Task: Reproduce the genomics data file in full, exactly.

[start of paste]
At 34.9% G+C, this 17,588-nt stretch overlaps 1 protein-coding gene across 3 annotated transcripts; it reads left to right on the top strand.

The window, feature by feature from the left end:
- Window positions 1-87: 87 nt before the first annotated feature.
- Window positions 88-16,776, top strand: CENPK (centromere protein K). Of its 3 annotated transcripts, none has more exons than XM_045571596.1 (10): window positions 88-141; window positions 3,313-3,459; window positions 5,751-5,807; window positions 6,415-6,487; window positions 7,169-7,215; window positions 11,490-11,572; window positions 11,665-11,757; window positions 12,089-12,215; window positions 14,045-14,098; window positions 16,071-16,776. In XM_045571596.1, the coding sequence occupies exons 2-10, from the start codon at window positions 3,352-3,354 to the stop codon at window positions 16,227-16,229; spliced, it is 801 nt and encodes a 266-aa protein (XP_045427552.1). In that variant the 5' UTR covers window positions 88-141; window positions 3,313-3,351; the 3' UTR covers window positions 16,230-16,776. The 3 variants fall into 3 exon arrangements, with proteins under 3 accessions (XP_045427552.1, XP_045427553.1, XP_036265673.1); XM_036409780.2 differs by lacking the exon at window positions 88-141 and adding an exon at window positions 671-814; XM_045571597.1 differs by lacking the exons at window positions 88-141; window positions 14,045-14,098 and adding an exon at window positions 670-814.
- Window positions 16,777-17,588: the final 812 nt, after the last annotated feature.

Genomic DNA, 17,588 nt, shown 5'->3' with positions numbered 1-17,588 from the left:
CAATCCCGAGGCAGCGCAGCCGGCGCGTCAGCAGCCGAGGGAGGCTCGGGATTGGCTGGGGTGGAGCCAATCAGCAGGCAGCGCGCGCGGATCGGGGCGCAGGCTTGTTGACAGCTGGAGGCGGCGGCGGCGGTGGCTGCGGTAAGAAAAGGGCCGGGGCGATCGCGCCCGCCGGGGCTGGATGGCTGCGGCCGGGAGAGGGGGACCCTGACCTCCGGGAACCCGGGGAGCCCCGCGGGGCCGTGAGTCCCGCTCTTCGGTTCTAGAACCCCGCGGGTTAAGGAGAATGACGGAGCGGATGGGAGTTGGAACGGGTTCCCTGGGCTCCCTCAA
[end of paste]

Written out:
At 34.9% G+C, this 17,588-nt stretch overlaps 1 protein-coding gene across 3 annotated transcripts; it reads left to right on the top strand.

The window, feature by feature from the left end:
- Window positions 1-87: 87 nt before the first annotated feature.
- Window positions 88-16,776, top strand: CENPK (centromere protein K). Of its 3 annotated transcripts, none has more exons than XM_045571596.1 (10): window positions 88-141; window positions 3,313-3,459; window positions 5,751-5,807; window positions 6,415-6,487; window positions 7,169-7,215; window positions 11,490-11,572; window positions 11,665-11,757; window positions 12,089-12,215; window positions 14,045-14,098; window positions 16,071-16,776. In XM_045571596.1, the coding sequence occupies exons 2-10, from the start codon at window positions 3,352-3,354 to the stop codon at window positions 16,227-16,229; spliced, it is 801 nt and encodes a 266-aa protein (XP_045427552.1). In that variant the 5' UTR covers window positions 88-141; window positions 3,313-3,351; the 3' UTR covers window positions 16,230-16,776. The 3 variants fall into 3 exon arrangements, with proteins under 3 accessions (XP_045427552.1, XP_045427553.1, XP_036265673.1); XM_036409780.2 differs by lacking the exon at window positions 88-141 and adding an exon at window positions 671-814; XM_045571597.1 differs by lacking the exons at window positions 88-141; window positions 14,045-14,098 and adding an exon at window positions 670-814.
- Window positions 16,777-17,588: the final 812 nt, after the last annotated feature.

Genomic DNA, 17,588 nt, shown 5'->3' with positions numbered 1-17,588 from the left:
CAATCCCGAGGCAGCGCAGCCGGCGCGTCAGCAGCCGAGGGAGGCTCGGGATTGGCTGGGGTGGAGCCAATCAGCAGGCAGCGCGCGCGGATCGGGGCGCAGGCTTGTTGACAGCTGGAGGCGGCGGCGGCGGTGGCTGCGGTAAGAAAAGGGCCGGGGCGATCGCGCCCGCCGGGGCTGGATGGCTGCGGCCGGGAGAGGGGGACCCTGACCTCCGGGAACCCGGGGAGCCCCGCGGGGCCGTGAGTCCCGCTCTTCGGTTCTAGAACCCCGCGGGTTAAGGAGAATGACGGAGCGGATGGGAGTTGGAACGGGTTCCCTGGGCTCCCTCAA